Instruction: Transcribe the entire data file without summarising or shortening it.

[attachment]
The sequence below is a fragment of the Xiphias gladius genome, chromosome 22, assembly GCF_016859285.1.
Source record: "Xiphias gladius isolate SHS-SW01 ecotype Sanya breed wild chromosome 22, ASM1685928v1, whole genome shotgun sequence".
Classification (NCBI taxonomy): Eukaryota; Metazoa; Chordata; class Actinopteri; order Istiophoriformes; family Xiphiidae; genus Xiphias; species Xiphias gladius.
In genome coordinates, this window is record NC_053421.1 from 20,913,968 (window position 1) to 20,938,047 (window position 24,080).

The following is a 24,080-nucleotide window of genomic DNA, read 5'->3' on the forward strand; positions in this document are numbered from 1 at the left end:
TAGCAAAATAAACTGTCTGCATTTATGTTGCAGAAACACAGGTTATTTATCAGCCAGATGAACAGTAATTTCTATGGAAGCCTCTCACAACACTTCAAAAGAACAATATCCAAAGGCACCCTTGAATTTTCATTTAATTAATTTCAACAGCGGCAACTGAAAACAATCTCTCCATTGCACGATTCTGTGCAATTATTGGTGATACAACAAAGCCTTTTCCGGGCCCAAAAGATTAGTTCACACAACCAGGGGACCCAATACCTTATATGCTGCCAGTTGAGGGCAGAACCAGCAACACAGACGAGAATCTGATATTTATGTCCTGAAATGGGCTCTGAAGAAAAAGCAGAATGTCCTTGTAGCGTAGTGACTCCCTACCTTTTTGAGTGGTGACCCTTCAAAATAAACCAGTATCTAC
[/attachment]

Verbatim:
The sequence below is a fragment of the Xiphias gladius genome, chromosome 22, assembly GCF_016859285.1.
Source record: "Xiphias gladius isolate SHS-SW01 ecotype Sanya breed wild chromosome 22, ASM1685928v1, whole genome shotgun sequence".
Classification (NCBI taxonomy): Eukaryota; Metazoa; Chordata; class Actinopteri; order Istiophoriformes; family Xiphiidae; genus Xiphias; species Xiphias gladius.
In genome coordinates, this window is record NC_053421.1 from 20,913,968 (window position 1) to 20,938,047 (window position 24,080).

The following is a 24,080-nucleotide window of genomic DNA, read 5'->3' on the forward strand; positions in this document are numbered from 1 at the left end:
TAGCAAAATAAACTGTCTGCATTTATGTTGCAGAAACACAGGTTATTTATCAGCCAGATGAACAGTAATTTCTATGGAAGCCTCTCACAACACTTCAAAAGAACAATATCCAAAGGCACCCTTGAATTTTCATTTAATTAATTTCAACAGCGGCAACTGAAAACAATCTCTCCATTGCACGATTCTGTGCAATTATTGGTGATACAACAAAGCCTTTTCCGGGCCCAAAAGATTAGTTCACACAACCAGGGGACCCAATACCTTATATGCTGCCAGTTGAGGGCAGAACCAGCAACACAGACGAGAATCTGATATTTATGTCCTGAAATGGGCTCTGAAGAAAAAGCAGAATGTCCTTGTAGCGTAGTGACTCCCTACCTTTTTGAGTGGTGACCCTTCAAAATAAACCAGTATCTAC